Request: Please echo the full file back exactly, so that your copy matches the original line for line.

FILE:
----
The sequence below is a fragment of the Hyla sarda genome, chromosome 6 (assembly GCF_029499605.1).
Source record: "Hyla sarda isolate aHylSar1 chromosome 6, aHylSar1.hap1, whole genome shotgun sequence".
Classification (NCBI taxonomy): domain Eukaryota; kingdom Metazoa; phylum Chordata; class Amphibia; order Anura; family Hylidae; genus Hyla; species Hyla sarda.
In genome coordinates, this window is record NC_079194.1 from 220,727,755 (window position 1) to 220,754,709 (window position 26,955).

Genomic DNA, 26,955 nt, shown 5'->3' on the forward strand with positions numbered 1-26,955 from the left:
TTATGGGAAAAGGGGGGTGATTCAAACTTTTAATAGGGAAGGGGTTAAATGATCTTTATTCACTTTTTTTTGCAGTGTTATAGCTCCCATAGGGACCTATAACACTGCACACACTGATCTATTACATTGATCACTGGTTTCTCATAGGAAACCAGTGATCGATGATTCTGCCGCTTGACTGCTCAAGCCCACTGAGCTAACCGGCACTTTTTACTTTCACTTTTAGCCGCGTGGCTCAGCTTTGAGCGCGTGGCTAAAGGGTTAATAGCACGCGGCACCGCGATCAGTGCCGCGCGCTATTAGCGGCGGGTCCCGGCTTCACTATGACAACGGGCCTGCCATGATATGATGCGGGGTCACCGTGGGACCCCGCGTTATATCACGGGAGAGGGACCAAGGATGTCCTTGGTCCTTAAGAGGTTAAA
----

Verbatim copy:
The sequence below is a fragment of the Hyla sarda genome, chromosome 6 (assembly GCF_029499605.1).
Source record: "Hyla sarda isolate aHylSar1 chromosome 6, aHylSar1.hap1, whole genome shotgun sequence".
Classification (NCBI taxonomy): domain Eukaryota; kingdom Metazoa; phylum Chordata; class Amphibia; order Anura; family Hylidae; genus Hyla; species Hyla sarda.
In genome coordinates, this window is record NC_079194.1 from 220,727,755 (window position 1) to 220,754,709 (window position 26,955).

Genomic DNA, 26,955 nt, shown 5'->3' on the forward strand with positions numbered 1-26,955 from the left:
TTATGGGAAAAGGGGGGTGATTCAAACTTTTAATAGGGAAGGGGTTAAATGATCTTTATTCACTTTTTTTTGCAGTGTTATAGCTCCCATAGGGACCTATAACACTGCACACACTGATCTATTACATTGATCACTGGTTTCTCATAGGAAACCAGTGATCGATGATTCTGCCGCTTGACTGCTCAAGCCCACTGAGCTAACCGGCACTTTTTACTTTCACTTTTAGCCGCGTGGCTCAGCTTTGAGCGCGTGGCTAAAGGGTTAATAGCACGCGGCACCGCGATCAGTGCCGCGCGCTATTAGCGGCGGGTCCCGGCTTCACTATGACAACGGGCCTGCCATGATATGATGCGGGGTCACCGTGGGACCCCGCGTTATATCACGGGAGAGGGACCAAGGATGTCCTTGGTCCTTAAGAGGTTAAA